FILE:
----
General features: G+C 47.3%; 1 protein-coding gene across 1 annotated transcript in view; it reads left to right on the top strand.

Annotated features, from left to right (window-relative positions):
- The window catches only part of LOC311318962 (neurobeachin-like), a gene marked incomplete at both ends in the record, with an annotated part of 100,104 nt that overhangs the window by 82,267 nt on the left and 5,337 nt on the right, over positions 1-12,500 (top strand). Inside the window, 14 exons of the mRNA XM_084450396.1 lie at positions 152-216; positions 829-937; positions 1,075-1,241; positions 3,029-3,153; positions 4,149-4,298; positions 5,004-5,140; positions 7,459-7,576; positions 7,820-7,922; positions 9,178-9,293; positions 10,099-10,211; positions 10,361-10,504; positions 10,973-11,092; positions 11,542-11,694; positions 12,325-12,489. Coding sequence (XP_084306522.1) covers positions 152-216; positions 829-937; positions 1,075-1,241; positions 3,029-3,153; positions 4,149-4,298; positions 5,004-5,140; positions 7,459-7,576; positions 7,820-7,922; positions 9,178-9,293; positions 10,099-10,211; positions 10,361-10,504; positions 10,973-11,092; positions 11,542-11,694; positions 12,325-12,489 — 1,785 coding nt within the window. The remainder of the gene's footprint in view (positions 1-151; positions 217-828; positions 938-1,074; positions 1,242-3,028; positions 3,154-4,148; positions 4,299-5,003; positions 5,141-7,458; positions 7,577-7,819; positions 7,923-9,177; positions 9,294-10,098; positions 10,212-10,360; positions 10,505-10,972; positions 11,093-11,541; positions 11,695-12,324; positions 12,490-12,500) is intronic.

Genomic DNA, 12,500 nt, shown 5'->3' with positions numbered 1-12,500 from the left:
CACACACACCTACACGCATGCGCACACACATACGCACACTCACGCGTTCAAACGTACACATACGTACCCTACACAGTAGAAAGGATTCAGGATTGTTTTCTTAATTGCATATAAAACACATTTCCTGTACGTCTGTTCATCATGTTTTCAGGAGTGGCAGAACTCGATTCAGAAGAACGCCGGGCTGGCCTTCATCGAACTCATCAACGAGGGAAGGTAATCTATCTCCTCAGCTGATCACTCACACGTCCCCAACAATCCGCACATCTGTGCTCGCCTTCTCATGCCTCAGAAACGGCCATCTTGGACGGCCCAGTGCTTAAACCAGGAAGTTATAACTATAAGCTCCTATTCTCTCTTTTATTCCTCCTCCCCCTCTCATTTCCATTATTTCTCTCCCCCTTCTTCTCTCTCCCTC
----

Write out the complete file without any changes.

General features: G+C 47.3%; 1 protein-coding gene across 1 annotated transcript in view; it reads left to right on the top strand.

Annotated features, from left to right (window-relative positions):
- The window catches only part of LOC311318962 (neurobeachin-like), a gene marked incomplete at both ends in the record, with an annotated part of 100,104 nt that overhangs the window by 82,267 nt on the left and 5,337 nt on the right, over positions 1-12,500 (top strand). Inside the window, 14 exons of the mRNA XM_084450396.1 lie at positions 152-216; positions 829-937; positions 1,075-1,241; positions 3,029-3,153; positions 4,149-4,298; positions 5,004-5,140; positions 7,459-7,576; positions 7,820-7,922; positions 9,178-9,293; positions 10,099-10,211; positions 10,361-10,504; positions 10,973-11,092; positions 11,542-11,694; positions 12,325-12,489. Coding sequence (XP_084306522.1) covers positions 152-216; positions 829-937; positions 1,075-1,241; positions 3,029-3,153; positions 4,149-4,298; positions 5,004-5,140; positions 7,459-7,576; positions 7,820-7,922; positions 9,178-9,293; positions 10,099-10,211; positions 10,361-10,504; positions 10,973-11,092; positions 11,542-11,694; positions 12,325-12,489 — 1,785 coding nt within the window. The remainder of the gene's footprint in view (positions 1-151; positions 217-828; positions 938-1,074; positions 1,242-3,028; positions 3,154-4,148; positions 4,299-5,003; positions 5,141-7,458; positions 7,577-7,819; positions 7,923-9,177; positions 9,294-10,098; positions 10,212-10,360; positions 10,505-10,972; positions 11,093-11,541; positions 11,695-12,324; positions 12,490-12,500) is intronic.

Genomic DNA, 12,500 nt, shown 5'->3' with positions numbered 1-12,500 from the left:
CACACACACCTACACGCATGCGCACACACATACGCACACTCACGCGTTCAAACGTACACATACGTACCCTACACAGTAGAAAGGATTCAGGATTGTTTTCTTAATTGCATATAAAACACATTTCCTGTACGTCTGTTCATCATGTTTTCAGGAGTGGCAGAACTCGATTCAGAAGAACGCCGGGCTGGCCTTCATCGAACTCATCAACGAGGGAAGGTAATCTATCTCCTCAGCTGATCACTCACACGTCCCCAACAATCCGCACATCTGTGCTCGCCTTCTCATGCCTCAGAAACGGCCATCTTGGACGGCCCAGTGCTTAAACCAGGAAGTTATAACTATAAGCTCCTATTCTCTCTTTTATTCCTCCTCCCCCTCTCATTTCCATTATTTCTCTCCCCCTTCTTCTCTCTCCCTC